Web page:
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Time: 9.00am - 6.00pm
Venue: Lecture Room, The Warburg Institute, London
Please join the Centre for Research in Modern European Philosophy (CRMEP) for for this PhD-researcher-organised one-day workshop.
This week speakers include Tom Bunyard (University of Brighton), Ninon Grangé (University of Paris-8), Lucie Mercier (CRMEP, Kingston University) and Tina Röck (University of Dundee).
This workshop takes as its point of departure the notion of place (lieu, Ort, topos, locus) and its role in contemporary philosophy and social and political theory. In the often implicit uses of place-thinking as a strategic pattern through which theoretical and practical problems are approached, the notion of place bears on both spatial and temporal dimensions and thus eludes a simple identification with either; as such, it is closely intertwined with the concept of situation. The analytical potential of the notion of place emerges out of this conceptual ambiguity, which brings into view the philosophical question on the relations between place, time and space, on the one hand, and the implications of this question for our central political ideas, such as emancipation, resistance, revolution, or revolt, on the other.
9.15am Jussi Palmusaari and Nicolas Schneider: Welcome and Introduction
10.00am Tina Röck (University of Dundee): The Space-Time of Place. Thinking Space in Departure From the Event
Respondent: Mersiye Bora (Royal Holloway, University of London)
11.45am Session 2: Tom Bunyard (University of Brighton): Temporality and Strategy in Debord's Hegelian Marxism
Respondent: Eric-John Russell (CRMEP)
1.15pm Lunch break
2.15pm Session 3: Ninon Grangé (University of Paris 8): Spatialisation as a Quest for Timelessness
Respondent: Luke Collison (CRMEP)
4.00pm Session 4: Lucie Mercier (CRMEP): 'Geometry of the Incommunicable': Serres and Foucault on
Spatiality, Territory and Power
Respondent: Miri Davidson (Queen Mary University of London)
5.30pm Concluding remarks and end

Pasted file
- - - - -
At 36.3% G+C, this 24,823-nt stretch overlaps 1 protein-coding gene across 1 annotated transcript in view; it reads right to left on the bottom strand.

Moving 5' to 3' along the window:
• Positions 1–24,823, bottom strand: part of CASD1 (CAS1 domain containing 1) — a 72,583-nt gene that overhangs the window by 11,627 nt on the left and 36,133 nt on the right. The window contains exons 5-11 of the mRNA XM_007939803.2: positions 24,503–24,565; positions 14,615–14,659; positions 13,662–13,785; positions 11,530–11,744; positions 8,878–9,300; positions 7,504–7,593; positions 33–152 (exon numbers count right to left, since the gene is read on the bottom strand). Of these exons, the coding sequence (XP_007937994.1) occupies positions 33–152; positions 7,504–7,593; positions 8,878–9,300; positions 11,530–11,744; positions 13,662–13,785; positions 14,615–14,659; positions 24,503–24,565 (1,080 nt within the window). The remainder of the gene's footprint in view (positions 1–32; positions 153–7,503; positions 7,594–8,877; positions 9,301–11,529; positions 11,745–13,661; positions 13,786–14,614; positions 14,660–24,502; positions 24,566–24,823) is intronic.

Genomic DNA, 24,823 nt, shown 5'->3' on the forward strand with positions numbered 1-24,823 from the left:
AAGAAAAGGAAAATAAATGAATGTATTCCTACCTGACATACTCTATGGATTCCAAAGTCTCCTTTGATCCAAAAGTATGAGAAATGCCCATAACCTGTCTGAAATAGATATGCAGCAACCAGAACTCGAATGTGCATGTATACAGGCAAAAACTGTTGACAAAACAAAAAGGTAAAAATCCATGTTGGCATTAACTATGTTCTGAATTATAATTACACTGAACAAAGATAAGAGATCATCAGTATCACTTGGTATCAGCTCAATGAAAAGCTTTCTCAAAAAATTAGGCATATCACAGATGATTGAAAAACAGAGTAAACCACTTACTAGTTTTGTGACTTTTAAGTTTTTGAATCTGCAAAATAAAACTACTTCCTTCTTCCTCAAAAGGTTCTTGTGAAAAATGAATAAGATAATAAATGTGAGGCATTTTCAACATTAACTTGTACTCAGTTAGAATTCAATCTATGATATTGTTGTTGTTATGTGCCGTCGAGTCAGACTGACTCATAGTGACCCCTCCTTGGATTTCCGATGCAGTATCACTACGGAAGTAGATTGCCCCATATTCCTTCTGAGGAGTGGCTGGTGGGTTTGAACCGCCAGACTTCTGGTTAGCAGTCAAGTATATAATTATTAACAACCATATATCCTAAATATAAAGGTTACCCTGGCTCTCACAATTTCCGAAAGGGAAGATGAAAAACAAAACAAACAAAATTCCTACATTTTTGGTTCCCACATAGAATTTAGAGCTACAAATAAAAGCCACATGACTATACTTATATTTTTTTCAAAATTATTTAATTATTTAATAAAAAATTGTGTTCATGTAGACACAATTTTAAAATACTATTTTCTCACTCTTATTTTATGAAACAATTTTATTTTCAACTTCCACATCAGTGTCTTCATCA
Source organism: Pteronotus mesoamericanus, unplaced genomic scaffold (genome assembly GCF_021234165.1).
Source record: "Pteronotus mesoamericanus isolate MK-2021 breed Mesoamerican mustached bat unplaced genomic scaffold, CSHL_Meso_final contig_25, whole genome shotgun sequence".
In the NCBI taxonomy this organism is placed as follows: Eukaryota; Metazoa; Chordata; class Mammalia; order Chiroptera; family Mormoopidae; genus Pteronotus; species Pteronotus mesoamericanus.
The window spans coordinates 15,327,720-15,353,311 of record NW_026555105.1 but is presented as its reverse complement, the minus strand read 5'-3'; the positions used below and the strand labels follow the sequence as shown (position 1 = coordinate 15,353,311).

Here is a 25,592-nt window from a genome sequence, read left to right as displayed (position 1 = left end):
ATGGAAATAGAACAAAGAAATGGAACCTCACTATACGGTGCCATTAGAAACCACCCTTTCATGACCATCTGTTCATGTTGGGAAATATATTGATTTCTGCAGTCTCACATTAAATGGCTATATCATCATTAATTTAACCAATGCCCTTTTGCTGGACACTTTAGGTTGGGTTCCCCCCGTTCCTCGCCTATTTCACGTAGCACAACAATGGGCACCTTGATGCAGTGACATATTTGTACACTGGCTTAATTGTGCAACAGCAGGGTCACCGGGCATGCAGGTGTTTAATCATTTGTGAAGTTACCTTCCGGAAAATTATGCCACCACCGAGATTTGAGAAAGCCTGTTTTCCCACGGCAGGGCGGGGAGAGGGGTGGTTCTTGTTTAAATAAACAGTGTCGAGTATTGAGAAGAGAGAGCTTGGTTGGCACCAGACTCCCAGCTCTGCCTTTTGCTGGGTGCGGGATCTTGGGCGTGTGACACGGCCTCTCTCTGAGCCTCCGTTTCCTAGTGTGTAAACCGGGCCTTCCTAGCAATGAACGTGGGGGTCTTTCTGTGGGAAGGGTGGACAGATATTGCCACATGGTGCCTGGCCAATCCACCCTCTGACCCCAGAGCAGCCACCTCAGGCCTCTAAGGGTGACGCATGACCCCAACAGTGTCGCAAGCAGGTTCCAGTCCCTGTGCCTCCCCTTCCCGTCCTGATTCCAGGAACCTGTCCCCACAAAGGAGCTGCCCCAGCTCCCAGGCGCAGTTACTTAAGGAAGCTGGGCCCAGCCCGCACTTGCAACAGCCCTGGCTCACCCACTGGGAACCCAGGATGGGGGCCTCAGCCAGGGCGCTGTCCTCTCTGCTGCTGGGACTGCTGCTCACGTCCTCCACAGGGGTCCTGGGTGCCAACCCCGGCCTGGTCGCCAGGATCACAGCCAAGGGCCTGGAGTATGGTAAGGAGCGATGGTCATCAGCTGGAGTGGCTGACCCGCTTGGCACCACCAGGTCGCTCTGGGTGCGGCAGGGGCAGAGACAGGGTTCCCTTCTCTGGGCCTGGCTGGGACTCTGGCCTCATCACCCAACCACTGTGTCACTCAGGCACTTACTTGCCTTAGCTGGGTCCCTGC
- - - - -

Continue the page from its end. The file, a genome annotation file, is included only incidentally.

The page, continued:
Tom Bunyard (University of Brighton)
Temporality and strategy in Debord's Hegelian Marxism
Guy Debord preferred to describe himself as a 'strategist' rather than as a philosopher, because strategy, in his view, was the form that should be taken by Hegelian dialectics following the Marxian 'realisation' of philosophy in praxis. By way of a discussion of Debord's central and abiding concerns with temporality, this paper will detail the relation between Debord's mature, Hegelian-Marxist, notion of
strategy and his earlier, avant-garde, conceptions of the 'constructed situation'.
Ninon Grangé (University of Paris VIII)
Spatialisation as a quest for timelessness
I will attempt to analyse a destruction of the categorical alternative between space and time produced in the tradition of political philosophy. To this end, I will draw on the way Carl Schmitt dismisses political time, which I see as a symptom of the difficulty that philosophy faces in thinking time and the political together. Passing through the law and the myth will allow me to reconsider, from topological and chronological viewpoints, the notion of stasis as an example of this ambiguity, if not contradiction.
Lucie Mercier (Kingston University)
'Geometry of the incommunicable': Serres and Foucault on spatiality, territory and power
Over the past few decades the critique of Eurocentrism has stimulated new strands of research, across the Humanities and social sciences, focusing on concepts that bridge 'epistemic' and 'real' spaces (eg. frontier, territory, translation...). How are we to put these concepts to use, beyond analogy or metaphor? I will reflect on this problem by going back to an understudied 1960s debate between Michel Foucault and Michel Serres, a debate which, I will suggest, anticipates some of the critical problems around the articulation of spatiality, territory and power that have emerged since.
Tina Röck (University of Dundee)
The space-time of place. Thinking space in departure from the event
I am planning to use the late Heidegger's thinking on the event and Whitehead's rejection of simple location to develop an understanding of space that is dynamic, topological and integrated, which is an understanding of space that can accommodate the notion of qualitatively determined (ie. concretely situated and situating) place. I will probably centre my arguments around Heidegger's Zeit-Spiel-Raum
(temporal-spatial playing field) from Contributions.
For further information about this event:
Contact: Peter Osborne
Directions to Lecture Room, The Warburg Institute, London: